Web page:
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titled ; or if the same ariseth out of personal estate or effects, let him state of what nature and where situate such personal estate or effects are, and what interest he hath in such personal estate or effects, and upon what securities and in whose names the same are vested] as hereunder set forth.'
“ The said declaration shall be made before the returning officer at any election, or a commissioner for that purpose lawfully appointed, or any justice of the peace within the United Kingdom of Great Britain and Ireland; and the said returning officer, commissioner, or justice of the peace before whom the said declaration shall be made is hereby required to certify the making thereof, when the same shall have been made in England or Wales, unto the High Court of Chancery or to the Court of Queen's Bench in England, and when the same shall have been made in Ireland, unto the High Court of Chancery or to the Court of Queen's Bench in Ireland, within three months after the making of the same, under the penalty of forfeiting the sum of one hundred pounds, to wit, one moiety thereof to the Queen, and the other moiety thereof to the use of such person or persons as will sue for the same, to be recovered, with full costs of suit, by action of debt or information, in
any of Her Majesty's Courts of Record in Westminster or Dublin respectively.
“No fee or reward shall be taken for administering any such declaration, or making, receiving, or filing the certificate thereof, except one shilling for administering the declaration, and two shillings for making the certificate, and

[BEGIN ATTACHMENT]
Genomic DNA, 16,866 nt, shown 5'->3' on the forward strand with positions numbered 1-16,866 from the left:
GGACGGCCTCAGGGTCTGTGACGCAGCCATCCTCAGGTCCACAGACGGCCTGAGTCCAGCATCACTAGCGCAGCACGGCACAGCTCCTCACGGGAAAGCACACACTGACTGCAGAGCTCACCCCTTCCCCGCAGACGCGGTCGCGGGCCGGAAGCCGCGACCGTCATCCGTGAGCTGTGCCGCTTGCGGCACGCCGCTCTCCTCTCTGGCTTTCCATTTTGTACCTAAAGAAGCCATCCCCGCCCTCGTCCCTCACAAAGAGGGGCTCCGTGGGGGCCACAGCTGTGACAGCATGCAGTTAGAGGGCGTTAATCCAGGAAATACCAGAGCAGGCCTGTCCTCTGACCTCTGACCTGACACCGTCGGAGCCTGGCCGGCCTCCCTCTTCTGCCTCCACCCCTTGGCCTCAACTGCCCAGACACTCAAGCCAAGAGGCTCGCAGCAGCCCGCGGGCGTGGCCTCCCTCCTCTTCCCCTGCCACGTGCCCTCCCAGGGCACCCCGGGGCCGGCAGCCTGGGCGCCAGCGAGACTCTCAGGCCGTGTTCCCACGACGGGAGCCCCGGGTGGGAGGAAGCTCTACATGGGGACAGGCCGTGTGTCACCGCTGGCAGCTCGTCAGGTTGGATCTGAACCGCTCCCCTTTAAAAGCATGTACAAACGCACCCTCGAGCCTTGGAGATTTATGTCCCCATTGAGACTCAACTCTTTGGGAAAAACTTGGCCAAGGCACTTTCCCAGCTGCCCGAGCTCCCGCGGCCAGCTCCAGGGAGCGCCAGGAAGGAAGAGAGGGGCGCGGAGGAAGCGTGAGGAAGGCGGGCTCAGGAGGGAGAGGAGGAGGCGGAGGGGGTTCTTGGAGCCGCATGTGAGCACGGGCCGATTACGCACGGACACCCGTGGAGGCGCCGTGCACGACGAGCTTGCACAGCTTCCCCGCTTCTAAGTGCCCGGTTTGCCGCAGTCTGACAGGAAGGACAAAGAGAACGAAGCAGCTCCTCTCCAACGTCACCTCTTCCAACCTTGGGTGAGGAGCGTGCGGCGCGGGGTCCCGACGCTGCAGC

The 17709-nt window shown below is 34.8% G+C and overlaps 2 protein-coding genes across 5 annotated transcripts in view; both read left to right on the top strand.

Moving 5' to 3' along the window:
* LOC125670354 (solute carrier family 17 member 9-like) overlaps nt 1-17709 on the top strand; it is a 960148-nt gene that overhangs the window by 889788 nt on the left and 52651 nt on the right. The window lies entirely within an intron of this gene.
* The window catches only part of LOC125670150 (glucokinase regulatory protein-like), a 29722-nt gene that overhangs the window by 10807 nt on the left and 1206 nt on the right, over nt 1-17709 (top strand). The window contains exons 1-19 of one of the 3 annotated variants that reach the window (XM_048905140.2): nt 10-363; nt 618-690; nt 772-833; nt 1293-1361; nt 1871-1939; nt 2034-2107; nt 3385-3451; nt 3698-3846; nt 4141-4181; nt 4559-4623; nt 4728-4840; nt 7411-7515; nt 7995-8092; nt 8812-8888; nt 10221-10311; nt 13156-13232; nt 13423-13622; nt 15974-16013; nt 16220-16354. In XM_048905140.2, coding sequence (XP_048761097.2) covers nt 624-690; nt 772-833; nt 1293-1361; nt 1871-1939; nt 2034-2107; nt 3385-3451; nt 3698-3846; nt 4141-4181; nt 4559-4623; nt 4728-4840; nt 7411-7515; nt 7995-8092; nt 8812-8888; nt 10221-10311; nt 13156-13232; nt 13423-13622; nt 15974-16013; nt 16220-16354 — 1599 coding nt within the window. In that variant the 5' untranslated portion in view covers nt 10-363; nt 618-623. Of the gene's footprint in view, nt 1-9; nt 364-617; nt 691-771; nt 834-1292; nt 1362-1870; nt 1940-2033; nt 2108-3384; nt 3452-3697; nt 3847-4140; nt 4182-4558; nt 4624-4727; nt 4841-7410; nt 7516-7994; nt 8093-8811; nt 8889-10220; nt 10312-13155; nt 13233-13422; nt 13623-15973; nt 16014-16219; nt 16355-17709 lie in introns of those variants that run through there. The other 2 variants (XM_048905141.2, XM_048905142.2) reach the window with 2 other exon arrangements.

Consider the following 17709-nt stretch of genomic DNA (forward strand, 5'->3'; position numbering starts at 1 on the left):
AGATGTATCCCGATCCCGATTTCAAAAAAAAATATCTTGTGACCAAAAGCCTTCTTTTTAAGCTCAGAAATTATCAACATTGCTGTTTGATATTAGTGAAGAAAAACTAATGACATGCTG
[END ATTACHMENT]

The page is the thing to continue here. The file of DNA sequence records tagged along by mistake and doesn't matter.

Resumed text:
two shillings for receiving and filing the same, to be paid by the person or persons requiring such declaration to be made, under the penalty of twenty pounds, to be recovered and divided as aforesaid.”
These words," reasonable request," were unsuccessfully argued, Dundalk case, 1848, to excuse a man at a distance from home until he should have time to return home and consult his legal advisers. Mr. M‘Tavish made the declaration in London eight days after the request had been made in Dundalk, but the Committee unseated him.
If, after the request, the required declaration be not made within twenty-four hours, notice may be given of the fact, and all future votes given for that candidate will be thrown away. The seat may thus be claimed by the candidate who is in the minority on the poll.
Even if the declaration has been made, a notice may be given that the candidate making the declaration is not duly qualified. In one case, a candidate, fully believing the legality of his qualification, had taken the oath which was at that time equivalent to the present declaration, but his opponents, better informed, persisted with their notice of qualification. The Election Committee decided that the votes given after the notice were thrown away, and they seated the opposing candidate. The question was one of great legal nicety, and the voters could not possibly have known that it was safer to believe their opponent's notice than their candidate's oath. (See the Belfast case, Falconer and Fitzherbert's Election Cases, 601.)
But if the request is not made until the poll is closed (or probably until a number are polled for the candidate in the majority greater than that the candidate in the minority ever attains) then the election is only void, and a new writ goes, for the electors, having had no notice, do not lose their votes.
Every prudent candidate, therefore, will have his declaration of qualification in his pocket when he appears upon the hustings.